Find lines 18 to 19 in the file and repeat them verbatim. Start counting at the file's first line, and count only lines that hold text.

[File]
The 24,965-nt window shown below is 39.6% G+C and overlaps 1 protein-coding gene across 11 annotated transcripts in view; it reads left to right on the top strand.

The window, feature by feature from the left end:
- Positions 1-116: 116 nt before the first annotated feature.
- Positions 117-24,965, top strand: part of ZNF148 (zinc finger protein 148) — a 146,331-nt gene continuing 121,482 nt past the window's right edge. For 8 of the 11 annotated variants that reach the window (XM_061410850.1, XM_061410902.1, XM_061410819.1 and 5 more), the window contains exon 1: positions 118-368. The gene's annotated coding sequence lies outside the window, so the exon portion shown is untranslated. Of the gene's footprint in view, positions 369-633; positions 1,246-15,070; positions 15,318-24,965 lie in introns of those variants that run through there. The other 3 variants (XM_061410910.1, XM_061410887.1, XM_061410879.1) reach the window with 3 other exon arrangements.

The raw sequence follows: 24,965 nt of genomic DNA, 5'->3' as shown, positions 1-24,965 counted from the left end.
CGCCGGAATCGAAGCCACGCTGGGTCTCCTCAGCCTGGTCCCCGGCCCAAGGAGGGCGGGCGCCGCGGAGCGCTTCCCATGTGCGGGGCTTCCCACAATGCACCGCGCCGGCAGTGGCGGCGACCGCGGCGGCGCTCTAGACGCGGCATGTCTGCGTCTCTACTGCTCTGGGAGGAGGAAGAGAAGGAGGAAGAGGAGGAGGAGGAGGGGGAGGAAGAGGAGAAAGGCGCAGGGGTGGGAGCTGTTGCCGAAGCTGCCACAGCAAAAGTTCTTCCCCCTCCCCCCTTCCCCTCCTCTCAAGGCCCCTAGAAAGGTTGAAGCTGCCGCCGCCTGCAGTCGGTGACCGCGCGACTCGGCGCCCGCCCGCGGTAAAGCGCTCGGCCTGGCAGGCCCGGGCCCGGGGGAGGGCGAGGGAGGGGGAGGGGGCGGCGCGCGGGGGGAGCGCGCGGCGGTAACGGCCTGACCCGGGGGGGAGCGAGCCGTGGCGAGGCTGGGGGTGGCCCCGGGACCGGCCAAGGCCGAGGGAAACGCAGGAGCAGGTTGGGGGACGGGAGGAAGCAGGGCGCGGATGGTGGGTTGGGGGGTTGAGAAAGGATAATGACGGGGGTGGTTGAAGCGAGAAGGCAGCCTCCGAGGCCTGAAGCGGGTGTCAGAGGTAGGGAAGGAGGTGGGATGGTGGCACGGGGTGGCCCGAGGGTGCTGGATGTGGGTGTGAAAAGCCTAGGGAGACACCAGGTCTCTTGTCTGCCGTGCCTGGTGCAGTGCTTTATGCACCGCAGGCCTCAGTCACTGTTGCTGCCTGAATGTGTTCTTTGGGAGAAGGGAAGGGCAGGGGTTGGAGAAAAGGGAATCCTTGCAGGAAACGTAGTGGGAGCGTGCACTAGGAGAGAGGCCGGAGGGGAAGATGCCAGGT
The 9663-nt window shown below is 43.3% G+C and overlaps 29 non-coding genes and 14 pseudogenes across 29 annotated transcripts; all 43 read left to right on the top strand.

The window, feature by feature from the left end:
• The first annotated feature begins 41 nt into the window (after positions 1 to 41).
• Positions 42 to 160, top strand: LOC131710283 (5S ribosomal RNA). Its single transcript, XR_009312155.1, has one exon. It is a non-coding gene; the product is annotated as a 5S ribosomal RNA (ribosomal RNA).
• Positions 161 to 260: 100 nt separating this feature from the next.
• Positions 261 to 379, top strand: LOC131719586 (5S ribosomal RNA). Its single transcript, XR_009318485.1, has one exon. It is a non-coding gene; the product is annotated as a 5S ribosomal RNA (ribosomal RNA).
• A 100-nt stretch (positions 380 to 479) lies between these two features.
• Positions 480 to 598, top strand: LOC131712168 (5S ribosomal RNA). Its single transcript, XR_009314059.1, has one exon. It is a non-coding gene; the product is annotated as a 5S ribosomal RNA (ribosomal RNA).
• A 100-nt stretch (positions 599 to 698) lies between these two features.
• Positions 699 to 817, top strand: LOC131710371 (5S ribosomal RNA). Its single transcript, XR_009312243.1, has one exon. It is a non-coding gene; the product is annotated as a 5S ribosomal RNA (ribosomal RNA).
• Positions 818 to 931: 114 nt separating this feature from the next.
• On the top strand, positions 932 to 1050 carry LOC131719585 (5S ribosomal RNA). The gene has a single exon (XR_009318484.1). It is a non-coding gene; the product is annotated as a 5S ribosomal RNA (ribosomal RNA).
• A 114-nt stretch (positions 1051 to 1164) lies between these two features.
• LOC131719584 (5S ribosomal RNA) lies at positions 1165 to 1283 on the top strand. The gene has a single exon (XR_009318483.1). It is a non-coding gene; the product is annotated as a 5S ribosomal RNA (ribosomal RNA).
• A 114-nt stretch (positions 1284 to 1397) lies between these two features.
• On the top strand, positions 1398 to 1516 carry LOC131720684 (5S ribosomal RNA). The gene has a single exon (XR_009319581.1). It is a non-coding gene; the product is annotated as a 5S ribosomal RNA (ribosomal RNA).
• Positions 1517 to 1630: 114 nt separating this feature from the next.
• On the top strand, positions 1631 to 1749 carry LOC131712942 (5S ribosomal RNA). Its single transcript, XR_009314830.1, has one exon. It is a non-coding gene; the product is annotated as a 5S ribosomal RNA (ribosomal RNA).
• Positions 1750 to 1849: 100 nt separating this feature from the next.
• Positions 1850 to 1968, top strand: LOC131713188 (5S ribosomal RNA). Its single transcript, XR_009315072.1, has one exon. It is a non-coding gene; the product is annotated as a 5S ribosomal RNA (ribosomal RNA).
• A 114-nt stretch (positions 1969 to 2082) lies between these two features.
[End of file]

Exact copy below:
• On the top strand, positions 932 to 1050 carry LOC131719585 (5S ribosomal RNA). The gene has a single exon (XR_009318484.1). It is a non-coding gene; the product is annotated as a 5S ribosomal RNA (ribosomal RNA).
• A 114-nt stretch (positions 1051 to 1164) lies between these two features.